The solar eclipse expected to occur on Monday, Aug. 21 is a rare event. While it is more visible as one travels south, in Darien, there will still be a 70% partial eclipse.

In order to enjoy the event safely, the Darien Health Department has circulated some safety information, including making sure to have approved safety eclipse glasses.

The Darien Library is also holding an event on Monday, Aug. 21 from 1 to 4. The phases of the eclipse include a start at 1:24 p.m., max coverage at 2:45 p.m. and ending at 4 p.m.

To celebrate, the library is offering eclipse glasses on a first-come, first-served basis for 30  people starting at 1 p.m. The glasses will be given out one per family. There will also be 20 glasses to borrow to run out and then return the glasses back to the Welcome Desk. Attendees are also welcome to bring their own solar eclipse glasses.

The library will also offer a livestream of the eclipse in the Community Room starting at 2:15 p.m. Bring a friend and relax in the a/c as you watch the eclipse happen on the big screen. NASA will be showing the total eclipse, not the partial to be seen from Connecticut.

RSVP here at

Here are safety tips from circulated by the Darien Health Department:

But how do I look at the sun without going blind?

You cannot look at the sun while any part of its bright disk is still visible. The moon does cover quite a bit of it during the partial phases leading up to totality, but you have to use special solar viewing glasses (also called "eclipse glasses") to look at it during the partial phases. You must use these glasses to look at the sun during this time, and if you use them correctly (according to the instructions printed on them), it's 100% safe. During the brief period of totality ONLY, when NO bright part of the sun is showing, you can look directly at the totally eclipsed sun without any kind of filters, and you will not believe the sight. In fact, during totality ONLY, you can even look with binoculars if you want. The view is simply stunning. BUT, IMMEDIATELY after totality, (as soon as you see the really bright diamond ring effect again, when the bright part of the sun returns to view), the glasses have to come back on. To repeat: You MUST use the eclipse glasses whenever the sun is not TOTALLY eclipsed - whenever ANY bright piece of it is visible.

How do I take pictures of the eclipse?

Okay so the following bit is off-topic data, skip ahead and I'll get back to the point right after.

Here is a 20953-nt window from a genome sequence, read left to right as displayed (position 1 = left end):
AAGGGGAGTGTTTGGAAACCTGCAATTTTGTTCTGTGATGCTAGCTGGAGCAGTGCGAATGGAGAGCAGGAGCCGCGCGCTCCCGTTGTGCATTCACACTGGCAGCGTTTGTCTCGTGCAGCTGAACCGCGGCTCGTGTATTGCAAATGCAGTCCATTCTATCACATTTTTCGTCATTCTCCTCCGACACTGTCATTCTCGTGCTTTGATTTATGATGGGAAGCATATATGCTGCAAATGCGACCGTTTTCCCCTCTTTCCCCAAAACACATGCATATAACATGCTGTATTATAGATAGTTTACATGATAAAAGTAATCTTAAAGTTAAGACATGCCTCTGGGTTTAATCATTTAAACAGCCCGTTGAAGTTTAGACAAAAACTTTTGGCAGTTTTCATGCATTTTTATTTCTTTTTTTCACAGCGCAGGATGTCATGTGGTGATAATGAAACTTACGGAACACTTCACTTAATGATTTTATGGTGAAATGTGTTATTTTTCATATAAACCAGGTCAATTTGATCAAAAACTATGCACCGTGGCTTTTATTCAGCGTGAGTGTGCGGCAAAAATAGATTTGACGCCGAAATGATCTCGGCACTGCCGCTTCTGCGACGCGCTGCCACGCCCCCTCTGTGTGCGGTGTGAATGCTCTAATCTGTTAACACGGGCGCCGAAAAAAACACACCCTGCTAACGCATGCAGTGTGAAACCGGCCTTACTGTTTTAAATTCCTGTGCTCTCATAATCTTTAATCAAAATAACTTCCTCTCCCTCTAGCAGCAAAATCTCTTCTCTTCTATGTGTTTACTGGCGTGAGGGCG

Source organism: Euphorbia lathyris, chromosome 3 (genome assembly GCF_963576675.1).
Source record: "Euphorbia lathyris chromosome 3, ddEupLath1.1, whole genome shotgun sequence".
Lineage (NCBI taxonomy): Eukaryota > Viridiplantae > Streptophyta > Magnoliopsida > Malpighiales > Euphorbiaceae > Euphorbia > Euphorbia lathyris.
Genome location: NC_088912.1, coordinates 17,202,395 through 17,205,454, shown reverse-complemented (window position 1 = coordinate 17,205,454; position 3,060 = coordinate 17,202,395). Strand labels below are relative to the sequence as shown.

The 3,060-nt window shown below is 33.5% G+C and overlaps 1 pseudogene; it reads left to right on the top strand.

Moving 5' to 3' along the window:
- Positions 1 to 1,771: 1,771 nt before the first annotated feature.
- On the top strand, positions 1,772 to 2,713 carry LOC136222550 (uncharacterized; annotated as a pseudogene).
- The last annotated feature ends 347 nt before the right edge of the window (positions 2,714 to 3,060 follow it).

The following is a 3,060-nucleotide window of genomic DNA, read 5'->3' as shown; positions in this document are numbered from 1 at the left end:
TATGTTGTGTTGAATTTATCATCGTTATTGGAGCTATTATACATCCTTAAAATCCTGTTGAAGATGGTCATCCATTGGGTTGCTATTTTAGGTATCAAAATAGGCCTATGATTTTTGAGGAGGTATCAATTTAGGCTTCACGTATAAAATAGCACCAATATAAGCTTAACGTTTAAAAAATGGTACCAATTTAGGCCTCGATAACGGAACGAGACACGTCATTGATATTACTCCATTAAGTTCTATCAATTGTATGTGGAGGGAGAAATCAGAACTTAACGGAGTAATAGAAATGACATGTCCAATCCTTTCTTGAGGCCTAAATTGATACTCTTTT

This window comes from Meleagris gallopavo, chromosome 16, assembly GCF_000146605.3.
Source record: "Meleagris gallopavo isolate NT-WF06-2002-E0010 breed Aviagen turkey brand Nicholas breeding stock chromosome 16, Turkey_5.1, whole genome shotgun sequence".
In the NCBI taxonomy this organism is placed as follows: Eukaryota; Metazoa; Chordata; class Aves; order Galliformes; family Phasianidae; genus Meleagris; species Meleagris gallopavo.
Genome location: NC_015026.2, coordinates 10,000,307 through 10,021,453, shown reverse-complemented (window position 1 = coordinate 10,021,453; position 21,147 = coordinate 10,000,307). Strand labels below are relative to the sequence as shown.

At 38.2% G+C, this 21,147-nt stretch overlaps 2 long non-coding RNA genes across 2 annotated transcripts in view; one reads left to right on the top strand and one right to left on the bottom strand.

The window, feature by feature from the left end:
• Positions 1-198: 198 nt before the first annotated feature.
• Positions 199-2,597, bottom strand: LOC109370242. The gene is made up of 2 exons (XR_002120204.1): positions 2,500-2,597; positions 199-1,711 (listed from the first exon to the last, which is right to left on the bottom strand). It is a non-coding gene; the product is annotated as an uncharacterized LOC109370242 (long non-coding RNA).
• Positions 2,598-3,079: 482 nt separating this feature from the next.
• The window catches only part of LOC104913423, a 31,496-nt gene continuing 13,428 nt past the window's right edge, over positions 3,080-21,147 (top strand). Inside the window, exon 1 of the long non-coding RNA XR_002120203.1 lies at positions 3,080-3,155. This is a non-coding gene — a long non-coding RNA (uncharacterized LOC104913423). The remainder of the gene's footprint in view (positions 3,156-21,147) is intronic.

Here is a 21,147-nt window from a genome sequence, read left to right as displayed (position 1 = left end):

Unless you have special solar filters for your camera and telescope, you can't even set up for pictures like this — the heat of the sun will melt your lenses (not to mention your eyes)! If you want to pull out a point and shoot during totality, be advised that your pictures will not be any good. First of all, you need a huge telephoto lens to take pictures of something the size of the sun. If you don't believe us, go out and take a picture of the full moon the next time you see one.

So a telescope is out, too?

Yup, unless you have a special solar filter that fits over the end of the scope (not at the eyepiece!), AND you know how to use it! Those are about $200 each, so you should know whether you have one or not! Ditto for binoculars - if you bring them, you can ONLY use them during the brief period of totality. You cannot look directly at the sun in any way at all, if any bright piece of it is visible!

For more  safety info and guidelines, visit

Further information comes from NASA:

NASA recommends that people who plan to view the eclipse should check the safety authenticity of viewing glasses to ensure they meet basic proper safety viewing standards.

Eclipse viewing glasses and handheld solar viewers should meet all the following criteria:

·      Have certification information with a designated ISO 12312-2 international standard

·      Have the manufacturer’s name and address printed somewhere on the product

·      Not be used if they are older than three years, or have scratched or wrinkled lenses

·      Not use homemade filters

·      Ordinary sunglasses -- even very dark ones -- should not be used as a replacement for eclipse viewing glasses or handheld solar viewers

An alternative method for safe viewing of the partially-eclipsed Sun is with a pinhole projector. With this method, sunlight streams through a small hole – such as a pencil hole in a piece of paper, or even the space between your fingers – onto a makeshift screen, such as a piece of paper or the ground. It’s important to only watch the screen, not the Sun. Never look at the Sun through the pinhole -- it is not safe.

NASA has coordinated with medical and science professionals to provide additional safety information. For details, visit:

More than 6,800 libraries across the U.S. are distributing safety-certified glasses. Many are working with scientists to hold viewing events and activities before and during the eclipse. For a listing of participating libraries, visit:

NASA Television is offering a special live program, “Eclipse Across America: Through the Eyes of NASA” with real-time coverage of the event from coast to coast. The nearly four-hour program will include unprecedented images of the Aug. 21 eclipse from numerous spacecraft -- including the International Space Station – high-altitude aircraft and balloons, and ground observations. Each will offer a unique vantage point for the eclipse. Additionally, the broadcast will include live coverage of activities in parks, libraries, stadiums, festivals and museums across the nation, and on social media. To watch the Aug. 21 NASA TV eclipse broadcast online and access interactive web content and views of the eclipse from these assets, visit: